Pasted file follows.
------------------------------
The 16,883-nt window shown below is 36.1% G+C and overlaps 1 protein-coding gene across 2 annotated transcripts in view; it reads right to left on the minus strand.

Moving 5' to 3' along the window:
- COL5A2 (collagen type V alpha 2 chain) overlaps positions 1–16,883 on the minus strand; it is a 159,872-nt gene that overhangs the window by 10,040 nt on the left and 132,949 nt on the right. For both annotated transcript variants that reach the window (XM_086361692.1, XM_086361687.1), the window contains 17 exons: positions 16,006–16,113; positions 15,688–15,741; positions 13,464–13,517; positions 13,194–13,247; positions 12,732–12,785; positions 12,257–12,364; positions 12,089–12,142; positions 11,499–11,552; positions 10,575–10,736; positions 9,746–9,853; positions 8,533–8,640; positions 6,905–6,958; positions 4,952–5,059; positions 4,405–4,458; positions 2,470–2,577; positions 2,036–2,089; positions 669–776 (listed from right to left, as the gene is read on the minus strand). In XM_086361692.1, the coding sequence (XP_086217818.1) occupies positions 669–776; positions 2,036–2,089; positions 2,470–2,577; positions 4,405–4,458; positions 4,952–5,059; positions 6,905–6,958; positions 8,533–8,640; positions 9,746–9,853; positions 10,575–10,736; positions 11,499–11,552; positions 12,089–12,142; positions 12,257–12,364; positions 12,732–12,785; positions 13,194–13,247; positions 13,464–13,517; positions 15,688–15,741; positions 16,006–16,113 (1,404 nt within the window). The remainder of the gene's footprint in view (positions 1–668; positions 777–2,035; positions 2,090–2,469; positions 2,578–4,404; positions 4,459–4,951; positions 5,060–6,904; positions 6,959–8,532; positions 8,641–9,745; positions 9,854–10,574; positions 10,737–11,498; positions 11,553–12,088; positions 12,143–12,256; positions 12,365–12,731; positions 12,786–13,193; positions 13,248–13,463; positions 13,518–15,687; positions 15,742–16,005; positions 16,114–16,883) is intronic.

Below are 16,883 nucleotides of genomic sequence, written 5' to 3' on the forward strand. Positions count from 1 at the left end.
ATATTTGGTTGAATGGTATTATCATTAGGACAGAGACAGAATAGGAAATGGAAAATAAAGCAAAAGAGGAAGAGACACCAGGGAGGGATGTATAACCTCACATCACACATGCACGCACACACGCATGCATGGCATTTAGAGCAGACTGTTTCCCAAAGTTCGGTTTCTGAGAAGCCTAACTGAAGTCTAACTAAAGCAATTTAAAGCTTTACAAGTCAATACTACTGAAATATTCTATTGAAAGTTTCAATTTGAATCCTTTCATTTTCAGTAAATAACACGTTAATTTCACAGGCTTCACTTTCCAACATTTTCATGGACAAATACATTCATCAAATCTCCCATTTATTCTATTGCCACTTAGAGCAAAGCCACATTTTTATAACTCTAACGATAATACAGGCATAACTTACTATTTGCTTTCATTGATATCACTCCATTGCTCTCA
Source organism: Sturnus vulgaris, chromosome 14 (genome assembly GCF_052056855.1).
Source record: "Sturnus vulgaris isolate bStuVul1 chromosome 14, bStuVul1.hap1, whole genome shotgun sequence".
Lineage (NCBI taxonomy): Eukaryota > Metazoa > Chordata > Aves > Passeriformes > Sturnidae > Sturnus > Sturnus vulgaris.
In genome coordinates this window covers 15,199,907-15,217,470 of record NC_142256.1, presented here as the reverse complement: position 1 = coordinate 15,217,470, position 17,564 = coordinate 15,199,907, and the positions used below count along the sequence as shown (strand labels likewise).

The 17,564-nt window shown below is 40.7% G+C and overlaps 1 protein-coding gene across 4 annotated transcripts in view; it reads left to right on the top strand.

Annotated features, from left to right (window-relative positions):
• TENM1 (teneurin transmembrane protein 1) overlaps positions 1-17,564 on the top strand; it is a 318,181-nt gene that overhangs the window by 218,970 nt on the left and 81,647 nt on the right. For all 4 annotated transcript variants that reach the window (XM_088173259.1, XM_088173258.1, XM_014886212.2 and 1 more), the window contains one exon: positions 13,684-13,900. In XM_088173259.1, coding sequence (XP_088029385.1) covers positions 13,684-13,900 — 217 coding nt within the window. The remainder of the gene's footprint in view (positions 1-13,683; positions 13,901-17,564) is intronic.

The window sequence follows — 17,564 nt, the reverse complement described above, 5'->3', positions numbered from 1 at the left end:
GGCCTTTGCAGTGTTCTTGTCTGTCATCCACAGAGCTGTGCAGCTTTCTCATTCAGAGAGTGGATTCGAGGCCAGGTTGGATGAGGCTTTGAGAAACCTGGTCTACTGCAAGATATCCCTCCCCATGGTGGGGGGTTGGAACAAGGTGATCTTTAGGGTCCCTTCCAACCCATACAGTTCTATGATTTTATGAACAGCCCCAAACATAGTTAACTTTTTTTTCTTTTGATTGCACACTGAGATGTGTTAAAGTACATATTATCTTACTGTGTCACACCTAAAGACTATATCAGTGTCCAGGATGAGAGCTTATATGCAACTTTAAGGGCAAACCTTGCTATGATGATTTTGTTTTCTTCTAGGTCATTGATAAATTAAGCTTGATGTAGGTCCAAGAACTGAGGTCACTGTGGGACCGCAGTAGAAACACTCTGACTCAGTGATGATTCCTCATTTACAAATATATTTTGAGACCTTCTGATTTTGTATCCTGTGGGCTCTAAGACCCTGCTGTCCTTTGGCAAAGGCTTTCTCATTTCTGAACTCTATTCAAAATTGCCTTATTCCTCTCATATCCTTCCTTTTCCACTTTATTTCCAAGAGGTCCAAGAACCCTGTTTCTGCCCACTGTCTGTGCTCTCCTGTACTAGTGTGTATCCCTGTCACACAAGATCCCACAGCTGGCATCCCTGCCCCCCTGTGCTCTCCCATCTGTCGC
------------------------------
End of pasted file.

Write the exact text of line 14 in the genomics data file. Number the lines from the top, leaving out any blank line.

GGCCTTTGCAGTGTTCTTGTCTGTCATCCACAGAGCTGTGCAGCTTTCTCATTCAGAGAGTGGATTCGAGGCCAGGTTGGATGAGGCTTTGAGAAACCTGGTCTACTGCAAGATATCCCTCCCCATGGTGGGGGGTTGGAACAAGGTGATCTTTAGGGTCCCTTCCAACCCATACAGTTCTATGATTTTATGAACAGCCCCAAACATAGTTAACTTTTTTTTCTTTTGATTGCACACTGAGATGTGTTAAAGTACATATTATCTTACTGTGTCACACCTAAAGACTATATCAGTGTCCAGGATGAGAGCTTATATGCAACTTTAAGGGCAAACCTTGCTATGATGATTTTGTTTTCTTCTAGGTCATTGATAAATTAAGCTTGATGTAGGTCCAAGAACTGAGGTCACTGTGGGACCGCAGTAGAAACACTCTGACTCAGTGATGATTCCTCATTTACAAATATATTTTGAGACCTTCTGATTTTGTATCCTGTGGGCTCTAAGACCCTGCTGTCCTTTGGCAAAGGCTTTCTCATTTCTGAACTCTATTCAAAATTGCCTTATTCCTCTCATATCCTTCCTTTTCCACTTTATTTCCAAGAGGTCCAAGAACCCTGTTTCTGCCCACTGTCTGTGCTCTCCTGTACTAGTGTGTATCCCTGTCACACAAGATCCCACAGCTGGCATCCCTGCCCCCCTGTGCTCTCCCATCTGTCGC